When the resolutely secular Kurdish Workers’ Party arrived on the scene claiming to represent the Kurdish cause in the early 1980s, they did not command an obvious following, but in Leninist fashion, the PKK regarded itself as the uncompromising front guard. In 1984, as construction works for the Atatürk Dam got underway, the PKK staged violent attacks on the dam. Reportedly, 1,100 vehicles and pieces of working machinery were destroyed (Williams 2003). While the PKK did not manage to stop construction, slowing down development inevitably drove up the costs of the project.

Organised along tribal lines (Erhan 1997), Kurdish identity is by no means socially cohesive or culturally unified. But the attacks gave a face to Kurdish aspirations for autonomy. Kurdish parties in Turkish parliament were forced to the denounce PKK, or close down if they did not. The uprising again sparked ruthless response from the Turkish armed forces as well as paramilitary death squads. Both the Turkish Army and the PKK intimidated the villages, the former to smoke out insurgents from villages and forests, the latter to ensure allegiance to their cause.

From the early 1990s, GAP dams officially became an instrument in the ‘fight against terrorism’. State officials argued that ‘terrorists will no longer be able to easily cross from one region to the other due to the dams’. The dam site for Ilısu, for example, is near ‘Hell’s Valley’, famously named for its mountainous corridors used by Kurdish fighters. Opponents therefore claim that the dams seek to block easy passage between Kurdish from the Iraqi and Syrian side; 5,000 Turkish soldiers were reportedly stationed at Ilısu for the period of the construction works (Özok-Gündogan 2005).

Yet, President Özal saw the continuing war and securitisation of hydraulic development as an obstacle to Turkey’s regional ambitions. In 1993 Özal, the PKK and other Kurdish leaders seemed close to coming to an understanding along the lines of a federation, and the PKK called a unilateral ceasefire to end the intifada (Jongerden and Oudshoorn 1997). But after the President passed away, his successor Demirel chose to reinforce the violence against insurgents.

The aspiration for statehood for the Kurdish, dispersed over several countries, makes it an ideal issue for both Turkey and its neighbours to conduct linkage politics. From 1978, Syria used the Kurdish in Syria as a bargaining chip to add force to its water demands. But Turkey could use its upstream position as a bargaining chip, too. When Turkish threats to stop water flows to Syria led to Syrian promises to discontinue their support to the PKK, the resistance movement could use Lebanon’s Biqa’a Valley in Lebanon, then controlled by Syria, as a training ground. In the mid-1990s, Turkey increased its minimum flow pledge to Syria (Daoudy 2009), but Syria wanted more. By 1998, Turkish–Syrian relations came to a head with threats of violence. Syria backed down and handed over Öcalan.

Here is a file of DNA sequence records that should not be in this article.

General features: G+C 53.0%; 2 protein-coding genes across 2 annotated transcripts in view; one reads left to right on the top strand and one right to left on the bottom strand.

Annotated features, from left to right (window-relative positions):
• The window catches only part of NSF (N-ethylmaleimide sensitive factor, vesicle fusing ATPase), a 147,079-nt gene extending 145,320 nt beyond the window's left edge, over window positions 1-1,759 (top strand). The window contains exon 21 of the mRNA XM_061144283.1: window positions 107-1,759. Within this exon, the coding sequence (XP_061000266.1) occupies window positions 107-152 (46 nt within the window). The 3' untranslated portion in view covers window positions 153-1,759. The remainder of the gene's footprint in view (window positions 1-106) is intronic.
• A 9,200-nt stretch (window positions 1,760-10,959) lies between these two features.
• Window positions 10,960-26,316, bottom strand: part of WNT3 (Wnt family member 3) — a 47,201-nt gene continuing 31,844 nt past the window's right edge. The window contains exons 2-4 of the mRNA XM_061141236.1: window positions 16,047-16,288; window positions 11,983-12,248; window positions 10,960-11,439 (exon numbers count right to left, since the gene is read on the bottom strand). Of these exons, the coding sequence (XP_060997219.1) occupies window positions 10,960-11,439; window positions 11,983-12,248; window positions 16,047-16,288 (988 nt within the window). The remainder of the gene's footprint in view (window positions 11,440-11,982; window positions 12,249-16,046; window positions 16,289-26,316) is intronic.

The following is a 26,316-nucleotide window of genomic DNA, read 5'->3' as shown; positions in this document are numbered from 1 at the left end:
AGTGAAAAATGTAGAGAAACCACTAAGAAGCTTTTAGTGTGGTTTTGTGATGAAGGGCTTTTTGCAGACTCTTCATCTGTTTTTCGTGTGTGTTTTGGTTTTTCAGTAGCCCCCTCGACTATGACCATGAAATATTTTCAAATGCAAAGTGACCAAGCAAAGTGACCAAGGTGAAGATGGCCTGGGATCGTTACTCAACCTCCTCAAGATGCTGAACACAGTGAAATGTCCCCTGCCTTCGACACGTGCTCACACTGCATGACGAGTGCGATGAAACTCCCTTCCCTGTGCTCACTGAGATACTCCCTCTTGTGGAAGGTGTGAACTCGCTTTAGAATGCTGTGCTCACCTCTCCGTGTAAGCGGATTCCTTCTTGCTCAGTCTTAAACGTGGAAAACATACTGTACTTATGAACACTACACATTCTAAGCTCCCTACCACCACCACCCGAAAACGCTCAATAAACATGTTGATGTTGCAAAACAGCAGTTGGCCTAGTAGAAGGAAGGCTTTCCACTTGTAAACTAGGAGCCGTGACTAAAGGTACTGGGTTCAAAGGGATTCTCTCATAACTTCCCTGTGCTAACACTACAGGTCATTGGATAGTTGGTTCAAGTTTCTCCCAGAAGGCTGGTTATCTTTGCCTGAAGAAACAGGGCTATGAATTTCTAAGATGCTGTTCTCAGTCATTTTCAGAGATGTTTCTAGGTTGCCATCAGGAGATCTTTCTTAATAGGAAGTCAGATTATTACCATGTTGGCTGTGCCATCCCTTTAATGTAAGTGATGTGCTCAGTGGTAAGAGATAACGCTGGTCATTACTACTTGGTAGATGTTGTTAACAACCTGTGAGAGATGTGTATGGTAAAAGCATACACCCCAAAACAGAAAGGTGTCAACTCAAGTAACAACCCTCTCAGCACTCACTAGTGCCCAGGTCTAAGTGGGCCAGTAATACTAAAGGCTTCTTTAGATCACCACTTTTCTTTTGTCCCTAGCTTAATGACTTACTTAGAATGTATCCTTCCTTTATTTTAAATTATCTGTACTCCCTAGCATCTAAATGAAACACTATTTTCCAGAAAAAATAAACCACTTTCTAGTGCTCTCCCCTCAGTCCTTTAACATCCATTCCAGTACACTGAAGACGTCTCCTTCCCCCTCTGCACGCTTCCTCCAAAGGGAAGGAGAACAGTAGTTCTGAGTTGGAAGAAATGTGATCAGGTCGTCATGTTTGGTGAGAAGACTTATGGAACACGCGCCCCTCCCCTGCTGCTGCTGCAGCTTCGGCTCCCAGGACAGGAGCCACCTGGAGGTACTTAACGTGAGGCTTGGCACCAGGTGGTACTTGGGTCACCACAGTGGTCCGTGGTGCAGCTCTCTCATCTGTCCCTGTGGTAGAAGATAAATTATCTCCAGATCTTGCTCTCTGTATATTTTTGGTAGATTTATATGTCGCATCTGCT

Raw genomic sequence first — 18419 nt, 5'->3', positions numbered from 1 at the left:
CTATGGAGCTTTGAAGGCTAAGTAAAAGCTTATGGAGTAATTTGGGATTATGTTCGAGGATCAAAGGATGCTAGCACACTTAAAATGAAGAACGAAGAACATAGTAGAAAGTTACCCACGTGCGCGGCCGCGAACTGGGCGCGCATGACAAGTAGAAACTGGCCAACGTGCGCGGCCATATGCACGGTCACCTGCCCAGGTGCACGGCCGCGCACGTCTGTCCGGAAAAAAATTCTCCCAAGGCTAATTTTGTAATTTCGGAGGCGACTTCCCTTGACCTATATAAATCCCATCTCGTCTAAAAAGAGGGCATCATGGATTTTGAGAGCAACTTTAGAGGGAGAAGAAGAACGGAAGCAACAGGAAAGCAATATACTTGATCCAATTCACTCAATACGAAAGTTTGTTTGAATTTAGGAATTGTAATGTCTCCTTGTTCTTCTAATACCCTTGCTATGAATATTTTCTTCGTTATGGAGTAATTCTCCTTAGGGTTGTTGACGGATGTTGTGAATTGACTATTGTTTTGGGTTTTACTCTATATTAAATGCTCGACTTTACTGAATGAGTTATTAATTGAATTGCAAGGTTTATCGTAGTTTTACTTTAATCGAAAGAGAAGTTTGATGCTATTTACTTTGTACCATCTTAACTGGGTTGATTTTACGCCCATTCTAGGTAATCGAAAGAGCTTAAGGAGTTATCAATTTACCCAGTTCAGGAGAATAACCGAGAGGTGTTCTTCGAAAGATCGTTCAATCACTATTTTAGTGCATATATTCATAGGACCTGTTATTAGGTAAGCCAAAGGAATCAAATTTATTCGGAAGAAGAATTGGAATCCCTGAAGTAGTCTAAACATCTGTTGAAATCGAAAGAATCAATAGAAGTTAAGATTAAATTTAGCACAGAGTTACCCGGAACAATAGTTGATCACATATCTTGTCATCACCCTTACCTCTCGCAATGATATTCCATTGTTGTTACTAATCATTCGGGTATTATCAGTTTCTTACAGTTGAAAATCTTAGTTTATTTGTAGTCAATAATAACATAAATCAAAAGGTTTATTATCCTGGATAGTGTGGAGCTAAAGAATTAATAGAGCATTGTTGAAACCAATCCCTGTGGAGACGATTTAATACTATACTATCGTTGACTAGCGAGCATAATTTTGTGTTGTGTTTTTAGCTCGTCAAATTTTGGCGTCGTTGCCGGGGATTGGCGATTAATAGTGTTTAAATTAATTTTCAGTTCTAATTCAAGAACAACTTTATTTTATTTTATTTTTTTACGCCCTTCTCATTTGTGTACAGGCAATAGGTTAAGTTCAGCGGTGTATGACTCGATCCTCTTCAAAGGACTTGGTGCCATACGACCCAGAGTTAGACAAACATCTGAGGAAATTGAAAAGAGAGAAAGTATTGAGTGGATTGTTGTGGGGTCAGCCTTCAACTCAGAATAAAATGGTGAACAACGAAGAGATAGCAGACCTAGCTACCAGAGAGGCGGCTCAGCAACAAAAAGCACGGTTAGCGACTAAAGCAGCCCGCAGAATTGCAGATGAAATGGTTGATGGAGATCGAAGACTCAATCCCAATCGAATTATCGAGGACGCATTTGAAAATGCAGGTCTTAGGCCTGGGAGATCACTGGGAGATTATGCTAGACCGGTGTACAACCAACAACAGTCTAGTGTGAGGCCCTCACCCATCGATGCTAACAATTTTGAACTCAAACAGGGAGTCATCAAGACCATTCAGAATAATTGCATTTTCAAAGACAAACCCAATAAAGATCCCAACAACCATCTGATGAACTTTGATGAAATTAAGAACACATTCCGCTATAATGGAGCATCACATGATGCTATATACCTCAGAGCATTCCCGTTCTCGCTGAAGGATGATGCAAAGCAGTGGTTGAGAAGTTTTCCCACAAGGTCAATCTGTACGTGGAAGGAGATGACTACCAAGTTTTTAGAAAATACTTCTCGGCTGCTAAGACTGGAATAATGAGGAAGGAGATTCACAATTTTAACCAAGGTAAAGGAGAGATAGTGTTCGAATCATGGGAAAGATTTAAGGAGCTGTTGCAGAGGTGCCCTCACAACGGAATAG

Relations with Iraq on the Kurdish issue show a more complex mix of cooperation and conflict. Before the defeat of Saddam, a key worry for the Turkish state was Iraq’s hegemonic aspirations, especially after his invasion of Kuwait (Aydın 2003). Turkey lent logistic support to the allied invasion of Iraq in 1991 but occasionally needed its neighbour to grant ‘hot pursuit’ of Kurdish separatists on Iraqi territory. Turkey also refused to block Iraq’s river access despite allied requests to do so. It is perhaps indicative of changed basin relations that Turkey no longer allowed its territory to be used as an air base in the 2003 war on Iraq.

New international players in basin politics

Until 1994 conflicts over the Euphrates and Tigris remained within a neat Realist framework of rivalry between states. However, the privatisation in the Turkish water sector has brought new actors into play from outside the securitised sphere, directly or indirectly influencing basin politics: transnational companies (TNCs), and hot on their heels, INGOs see Table 2 below. The latter’s campaign over human rights and cultural heritage in dam site areas added to the opposition from co-riparians targeted the Achilles heel of a project of this size and scale: funding (Table 2).